Chase Hope 12

By the time Hope and Chase finally made it home, Hope’s parents were fast asleep. Hope did a quick check of Tanner’s room. ‘He’s not home yet,’ she said, with an air of concern in her voice. ‘Will you wait up with me until he gets home? Do you mind?’

‘Sure, I’ll wait.’

Hope smiled and went into the kitchen to get them a drink. They retreated outside and sat on the loveseat. Chase lit up a smoke.

‘Can I bum one?’ Hope asked.

‘You smoke?’

‘I don’t – only occasionally, when I’m smashed, or when I’m really stressed. And now I’m both, so maybe I’ll have two.’

He handed her a smoke and lit it for her. They puffed away in the lovely silence of the night.

‘You know,’ Chase said after a while. ‘I must confess – I’m genuinely dying to know how Tanner’s night went.’

They both laughed. ‘Well, however it went, I’m sure it’ll be a good story.’

After they had talked some more they went inside to escape the chill of the early morning. Before long Hope had fallen asleep on the couch. Chase sat there for a long time, looking at her, before he too fell into a restless sleep.

Chase stands in front of the open casket. Loose white pants. Barefoot. Bare-chested. He’s in the chapel. It is eerie and still.

The scene goes blurry. Mist starts to rise around him. Suddenly he is in the forest. In the darkness. The casket still exposed in front of him. But it is sinking. Sinking slowly into the earth. Mud is bubbling around it, trying to devour it. He can feel the heat of the mud on his feet. Then Hope and Tanner are beside him, dressed all in white. They take his hands.

‘It’s time to leave now Chase,’ they whisper firmly.

But he cannot. He cannot go with them. He cannot pull himself away. The casket is sinking lower. And he can see his mother turning black as she sinks. She is decomposing. Rotting before his very eyes, as she sinks into the earth …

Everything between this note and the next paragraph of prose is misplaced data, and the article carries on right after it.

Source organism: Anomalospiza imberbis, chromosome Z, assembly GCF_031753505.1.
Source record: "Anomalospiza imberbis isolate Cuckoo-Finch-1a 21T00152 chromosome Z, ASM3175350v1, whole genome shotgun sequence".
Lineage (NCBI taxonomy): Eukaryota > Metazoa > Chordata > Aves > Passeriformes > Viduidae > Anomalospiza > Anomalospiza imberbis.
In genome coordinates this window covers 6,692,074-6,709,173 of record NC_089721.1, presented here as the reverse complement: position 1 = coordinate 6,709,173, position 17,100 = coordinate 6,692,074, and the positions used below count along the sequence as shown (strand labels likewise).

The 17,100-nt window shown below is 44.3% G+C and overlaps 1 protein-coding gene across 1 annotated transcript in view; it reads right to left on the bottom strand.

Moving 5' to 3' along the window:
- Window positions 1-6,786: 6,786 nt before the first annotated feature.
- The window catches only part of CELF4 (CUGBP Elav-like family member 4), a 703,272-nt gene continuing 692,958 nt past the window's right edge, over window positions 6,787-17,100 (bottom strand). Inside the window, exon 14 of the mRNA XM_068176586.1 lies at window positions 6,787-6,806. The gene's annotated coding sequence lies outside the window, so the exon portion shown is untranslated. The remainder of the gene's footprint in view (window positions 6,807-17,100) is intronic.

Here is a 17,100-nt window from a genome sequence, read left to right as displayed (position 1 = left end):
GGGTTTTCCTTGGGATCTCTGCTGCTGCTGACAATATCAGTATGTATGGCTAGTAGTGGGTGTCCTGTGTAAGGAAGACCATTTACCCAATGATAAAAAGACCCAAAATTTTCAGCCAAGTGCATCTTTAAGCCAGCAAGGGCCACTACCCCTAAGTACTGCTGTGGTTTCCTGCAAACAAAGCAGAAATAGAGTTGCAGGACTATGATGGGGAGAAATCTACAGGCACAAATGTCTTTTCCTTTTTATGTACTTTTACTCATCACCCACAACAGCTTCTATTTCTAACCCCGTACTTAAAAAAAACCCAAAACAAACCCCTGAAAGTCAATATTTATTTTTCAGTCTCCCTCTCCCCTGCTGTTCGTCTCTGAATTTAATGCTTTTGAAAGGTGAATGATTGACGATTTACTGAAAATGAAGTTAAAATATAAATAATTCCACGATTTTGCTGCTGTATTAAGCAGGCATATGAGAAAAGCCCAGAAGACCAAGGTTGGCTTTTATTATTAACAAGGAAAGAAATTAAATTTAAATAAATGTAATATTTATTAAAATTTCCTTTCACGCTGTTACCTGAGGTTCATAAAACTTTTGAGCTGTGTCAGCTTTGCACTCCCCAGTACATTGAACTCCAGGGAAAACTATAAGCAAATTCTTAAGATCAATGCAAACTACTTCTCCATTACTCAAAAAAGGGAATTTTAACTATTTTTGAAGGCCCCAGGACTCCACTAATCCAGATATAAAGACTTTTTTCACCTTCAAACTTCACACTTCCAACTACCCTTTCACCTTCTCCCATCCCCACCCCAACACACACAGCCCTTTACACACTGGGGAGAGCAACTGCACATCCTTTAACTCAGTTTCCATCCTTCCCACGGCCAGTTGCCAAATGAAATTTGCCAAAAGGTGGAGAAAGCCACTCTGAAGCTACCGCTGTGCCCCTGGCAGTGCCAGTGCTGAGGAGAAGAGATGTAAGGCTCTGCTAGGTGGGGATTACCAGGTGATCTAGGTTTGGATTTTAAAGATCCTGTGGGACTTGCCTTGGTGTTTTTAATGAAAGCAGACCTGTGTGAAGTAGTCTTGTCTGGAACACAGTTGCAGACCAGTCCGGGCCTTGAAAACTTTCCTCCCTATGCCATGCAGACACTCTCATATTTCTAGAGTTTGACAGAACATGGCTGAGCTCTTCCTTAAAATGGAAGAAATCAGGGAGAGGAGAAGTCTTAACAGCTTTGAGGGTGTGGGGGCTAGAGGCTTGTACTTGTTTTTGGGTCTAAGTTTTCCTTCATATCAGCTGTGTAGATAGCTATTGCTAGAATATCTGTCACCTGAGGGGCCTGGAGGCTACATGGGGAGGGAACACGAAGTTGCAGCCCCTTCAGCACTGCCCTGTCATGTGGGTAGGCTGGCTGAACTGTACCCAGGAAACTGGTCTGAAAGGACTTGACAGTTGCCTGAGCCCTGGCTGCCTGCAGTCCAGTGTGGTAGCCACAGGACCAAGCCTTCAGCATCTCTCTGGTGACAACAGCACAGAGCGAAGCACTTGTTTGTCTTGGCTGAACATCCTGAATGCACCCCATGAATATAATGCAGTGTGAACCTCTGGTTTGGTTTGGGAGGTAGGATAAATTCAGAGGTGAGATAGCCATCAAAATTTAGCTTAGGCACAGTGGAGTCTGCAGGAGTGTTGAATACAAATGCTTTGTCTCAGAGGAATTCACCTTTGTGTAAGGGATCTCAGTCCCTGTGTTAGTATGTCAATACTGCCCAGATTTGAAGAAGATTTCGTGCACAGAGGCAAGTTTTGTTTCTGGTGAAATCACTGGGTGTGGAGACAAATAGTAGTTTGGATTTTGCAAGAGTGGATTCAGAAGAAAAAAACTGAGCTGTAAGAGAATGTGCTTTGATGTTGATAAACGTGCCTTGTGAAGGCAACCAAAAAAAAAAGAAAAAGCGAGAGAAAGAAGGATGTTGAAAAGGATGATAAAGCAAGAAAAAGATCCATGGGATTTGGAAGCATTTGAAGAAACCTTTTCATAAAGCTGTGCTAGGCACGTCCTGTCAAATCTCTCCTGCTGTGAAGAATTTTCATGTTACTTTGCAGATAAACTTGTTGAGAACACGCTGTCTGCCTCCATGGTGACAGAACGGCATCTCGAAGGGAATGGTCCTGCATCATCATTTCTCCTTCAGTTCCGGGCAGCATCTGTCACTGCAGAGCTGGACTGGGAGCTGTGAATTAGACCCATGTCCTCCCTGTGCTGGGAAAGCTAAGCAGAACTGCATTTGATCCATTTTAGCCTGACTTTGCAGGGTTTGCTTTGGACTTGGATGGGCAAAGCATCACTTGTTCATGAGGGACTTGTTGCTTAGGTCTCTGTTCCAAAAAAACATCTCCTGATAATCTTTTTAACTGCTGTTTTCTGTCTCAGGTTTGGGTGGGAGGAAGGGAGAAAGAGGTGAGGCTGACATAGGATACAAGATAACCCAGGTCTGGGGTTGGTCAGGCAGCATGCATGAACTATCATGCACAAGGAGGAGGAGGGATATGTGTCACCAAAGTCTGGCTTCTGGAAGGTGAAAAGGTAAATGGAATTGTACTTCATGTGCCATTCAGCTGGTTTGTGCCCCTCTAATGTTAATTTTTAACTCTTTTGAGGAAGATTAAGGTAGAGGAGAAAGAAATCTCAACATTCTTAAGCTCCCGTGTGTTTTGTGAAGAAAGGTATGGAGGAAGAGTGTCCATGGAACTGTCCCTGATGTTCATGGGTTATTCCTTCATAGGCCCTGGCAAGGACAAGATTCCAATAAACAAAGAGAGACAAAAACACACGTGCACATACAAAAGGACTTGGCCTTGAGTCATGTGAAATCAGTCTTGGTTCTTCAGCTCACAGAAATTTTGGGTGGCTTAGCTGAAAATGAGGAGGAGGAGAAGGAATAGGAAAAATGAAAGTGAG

Chase woke up with a start. Dazed, he looked around wildly. It took him a moment to register whose house he was in and what had woken him. It was Tanner shutting the front door. Chase sat up and rubbed his eyes. Tanner was leaning against the door with his eyes closed, a smile painted across his elated face.

‘I take it things went well then?’ Chase said with a yawn.

Tanner opened his eyes. He looked dazed and dreamy. ‘Chase, my friend, you cannot imagine. She is more wonderful then I thought. And she’s actually interested in history and wanted to know more about it. And she asked good questions – smart questions.’

Hope groaned as she woke up. ‘Arghh … what time is it?’ she asked sleepily, rousing herself to a sitting position.

‘No idea,’ Tanner beamed dreamily.

Chase looked at his watch and raised his eyebrows. ‘Four.’

‘How did it go?’ Hope asked.

‘Beautifully. We talked all night. She’s captivating, you know?’

‘When are you seeing her again?’ Hope murmured as she stretched.

‘Monday, obviously’-

‘Oh no!’ Hope suddenly blurted out.

‘What? Asked Chase.

Hope smacked her forehead with her hand. ‘Shit. I’ve just remembered that I told Jack I’d go sailing with him tomorrow – well today – and I was supposed to be bringing Dean. Oh crap!’ She drew her fingers down her face. ‘Oh, it’s too late to cancel.’

Hope looked up, trying to figure out what to do. Then she bit her lip and looked at Tanner. ‘Tanner, will you please come with me? Please, I don’t want to go by myself and you owe me,’ she pleaded.

‘Love to help you out sis, but I’ve gotta work today, to make up for last night. Sorry.’ Tanner was taking off his jacket and heading toward the hallway. ‘Take Chase. He’s here anyway.’ With that he disappeared into his room.

Hope let her hands fall into her lap as she looked at Chase. Take Chase? Actually, as she thought about it, she realised she would really love to take Chase. He’d make a damn better companion than Dean, that was for sure.

‘What do you think? She asked tentatively.

Chase tried to mask the pulse of elation that coursed through him. ‘Sure, I’ll go if you’re okay with it. You’ll have to lend me your couch for the rest of the morning though.’

‘Done.’

*

Jack threw the anchor out. It was a chilly, cloudy day, but no rain was forecast. He went to the esky and withdrew three stubbies. Before he offered them he studied the two of them from afar, as he had been doing since they set sail. Now … this was interesting, he thought. He had tried to be sympathetic when Hope had told him about her break-up, but he was glad. Hope had tried to explain why this strange guy was here instead of Dean, and it was almost though she thought she needed to justify her friendship with this Chase fellow. Jack liked Chase immediately, though he sensed a darkness in him that he found all too familiar. He wondered what his story was.

He looked at his daughter sitting and chatting happily with him. Yes, this was better. She seemed more relaxed; probably the most relaxed he had ever seen her. He knew there was something between them. It was obvious. But they were both harbouring their feelings in secret, another thing which Jack was altogether far too familiar with.